How can I get out of a bogus medical bill?
September 13, 2010 5:49 PM   Subscribe

My dental insurer made a mistake and I am stuck with the $3,200 bill. How can I get out of it?

My wife and I needed our wisdom teeth taken out so we went to an oral surgeon for a consultation. We were examined and the oral surgeon's office called Aetna (our dental insurance provider) on our behalf to find out what kind of coverage we had. The girl at the oral surgeon's office followed a detailed tooth-by-tooth form and the rep from Aetna provided detailed information on how much of each part of the procedure would be covered. The difference was around $600 which we gladly decided to pay and go forward with the procedure.

I clearly asked whether we would receive any additional bills and we were assured that we would not. Well, 2 months, a lot of suffering, and 8 less teeth later we get a bill from the oral surgeon for about $3,200. Aetna claims that my dental insurance does not cover any extractions whatsoever. I later discovered that this is correct but I was not aware of this at the time since it had never come up and a professional oral surgeon's office just called on our behalf and got the details from Aetna. So why would I ever question that?

Aetna declined the coverage after telling the oral surgeon's office all kinds of detailed numbers they said they would cover (I have a copy of the form with the numbers the girl at the oral surgeon's office was told, as well as written testimony) and I am stuck with a bogus bill. I went through both levels of Aetna's appeals procedure with no luck; Aetna is saying that since the insurance does not cover the procudure that I must pay the cost. Further, they have a record of the call from the oral surgeon but claim they did not tell them any numbers whatsoever and that they informed the oral surgeon's office that we had no coverage and to charge their PTO rates.

My questions are thus: how best can I fight this bill and have Aetna cover their mistake? If all else fails, we live in the US now and are planning to move to Canada next year. Any idea what will happen if we simply don't pay it? Can we somehow be pursued out of the country for that? The oral surgeon is being very cooperative and is stopping the bill from going to a collection agency for me, but it seems to me the problem should be between them and Aetna, but somehow it's not.

While I want this situation to have been resolved a long time ago I'm willing to put time in on it; I would have to work a lot of hours to make $3,200 and I'd rather spend the time screwing Aetna because this is far from the first time they've pulled this kind of self-contradicting nonsense on me.

Through a bit of social engineering I managed to speak to an "executive resolution" person at Aetna but all they said they would do is examine my policy and check their phone records, neither of which help me at all since Aetna has no record of this mistake. My attourney advises me that the next step would be arbitration or small claims court, but I'm highly frustrated by the situation and would love to hear what insight Mefites might provide. Thanks!
posted by tmason to Health & Fitness (30 answers total) 4 users marked this as a favorite
 
Where is Aetna's response to the form submitted by the surgeon's office? There should be some paper trail there, right? And that would start at the oral surgeon's office. Otherwise, it sounds like the only mistake here is that you didn't read your insurance policy before having work done. If I were you, I would talk to the oral surgeon and see if you could work out a payment plan.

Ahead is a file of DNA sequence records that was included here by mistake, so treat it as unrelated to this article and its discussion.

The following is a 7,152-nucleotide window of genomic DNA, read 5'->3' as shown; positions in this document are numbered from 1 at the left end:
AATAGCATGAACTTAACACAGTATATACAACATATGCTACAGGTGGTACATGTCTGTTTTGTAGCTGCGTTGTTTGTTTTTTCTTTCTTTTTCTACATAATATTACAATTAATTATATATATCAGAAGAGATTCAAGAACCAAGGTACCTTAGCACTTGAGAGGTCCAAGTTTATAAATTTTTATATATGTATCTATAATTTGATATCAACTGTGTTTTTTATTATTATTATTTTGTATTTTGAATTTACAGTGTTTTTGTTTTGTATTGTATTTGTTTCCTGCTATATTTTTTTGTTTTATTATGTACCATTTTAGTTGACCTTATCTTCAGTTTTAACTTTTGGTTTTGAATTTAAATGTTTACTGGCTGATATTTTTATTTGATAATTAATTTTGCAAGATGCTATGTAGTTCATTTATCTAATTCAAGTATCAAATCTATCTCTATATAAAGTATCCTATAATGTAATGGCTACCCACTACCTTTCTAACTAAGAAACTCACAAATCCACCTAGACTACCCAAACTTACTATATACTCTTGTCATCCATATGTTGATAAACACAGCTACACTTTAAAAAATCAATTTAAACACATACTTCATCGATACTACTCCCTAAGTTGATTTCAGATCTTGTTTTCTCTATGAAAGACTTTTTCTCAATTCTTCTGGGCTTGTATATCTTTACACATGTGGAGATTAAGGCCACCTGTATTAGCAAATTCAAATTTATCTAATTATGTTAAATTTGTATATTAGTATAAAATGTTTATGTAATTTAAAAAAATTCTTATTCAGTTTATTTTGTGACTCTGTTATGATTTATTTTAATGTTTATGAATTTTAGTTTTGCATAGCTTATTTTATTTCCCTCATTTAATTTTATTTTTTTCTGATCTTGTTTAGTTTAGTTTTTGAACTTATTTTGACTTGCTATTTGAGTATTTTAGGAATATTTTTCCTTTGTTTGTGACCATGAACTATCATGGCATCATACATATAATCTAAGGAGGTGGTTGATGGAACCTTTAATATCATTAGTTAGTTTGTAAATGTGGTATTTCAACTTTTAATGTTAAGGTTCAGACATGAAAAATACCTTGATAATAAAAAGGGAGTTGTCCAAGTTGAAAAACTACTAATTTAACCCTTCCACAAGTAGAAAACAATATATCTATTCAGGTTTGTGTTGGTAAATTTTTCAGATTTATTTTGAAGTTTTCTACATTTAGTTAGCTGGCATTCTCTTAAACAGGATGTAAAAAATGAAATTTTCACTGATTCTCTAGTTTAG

posted by Cat Pie Hurts at 5:57 PM on September 13, 2010


My opinion is that it was your responsibility to understand your medical/dental coverage. I know that sounds a bit harsh, but, given the state of health care in this country, making the assumption that ANYONE will look out for your best interest is risky.

And, truth be told, you have no idea what Aetna told the girl at the office. And, if she is willing to state that she told you it would be covered, perhaps the dental office should pick up some of that cost (or all of it).
posted by HuronBob at 5:59 PM on September 13, 2010


So Aetna says they have a recording of the call with your surgeon's office, and that they did not provide numbers. But your surgeon's office says they did - and even gave you the specific numbers.

One of them is lying - if Aetna's claim is true, seems like they'd hand over the recording to you. I'm not lawyer but it seems like that would also be discoverable in a trial?
posted by RustyBrooks at 6:01 PM on September 13, 2010 [4 favorites]


What part of the bill is bogus? As you describe it, the surgeon charged you the going rate for a necessary medical procedure. If you had somehow found out ahead of time that your policy didn't cover extractions, would you have gone without removing your wisdom teeth? It sounds like all you're out now is the pain of realization and not any actual funds.

My advice would be to pay the bill, before you sink more money into late fees/interest charges, and paying your attorney.
posted by Pomo at 6:03 PM on September 13, 2010


I have to agree with HuronBob, you should have known what your dental insurance would cover. Whether any promises were made on the phone from Aetna to the surgeon is sort of a moot point. I think your best option is to work with the surgeon's office for a lower bill; perhaps they can charge you what they would have charged insurance if it were covered.
posted by contessa at 6:05 PM on September 13, 2010


I used to manage a dental office. We always made it very very clear that pre-authorization was something we were happy to do as a courtesy to our patients but that responsibility for the total amount of any procedure was ultimately on the patient's end.

Which was to say, if your insurance pays, great for everyone. If your insurance refuses to pay, the office is still expecting to get paid. They did the work for you, not for your insurance company.

You, as a customer of your insurance company, and as a customer of your dentist, are responsible for knowing the limits and conditions of your coverage.

Yes, I realize that insurance companies make policies unclear, but that's not your dentist's fault.
posted by bilabial at 6:06 PM on September 13, 2010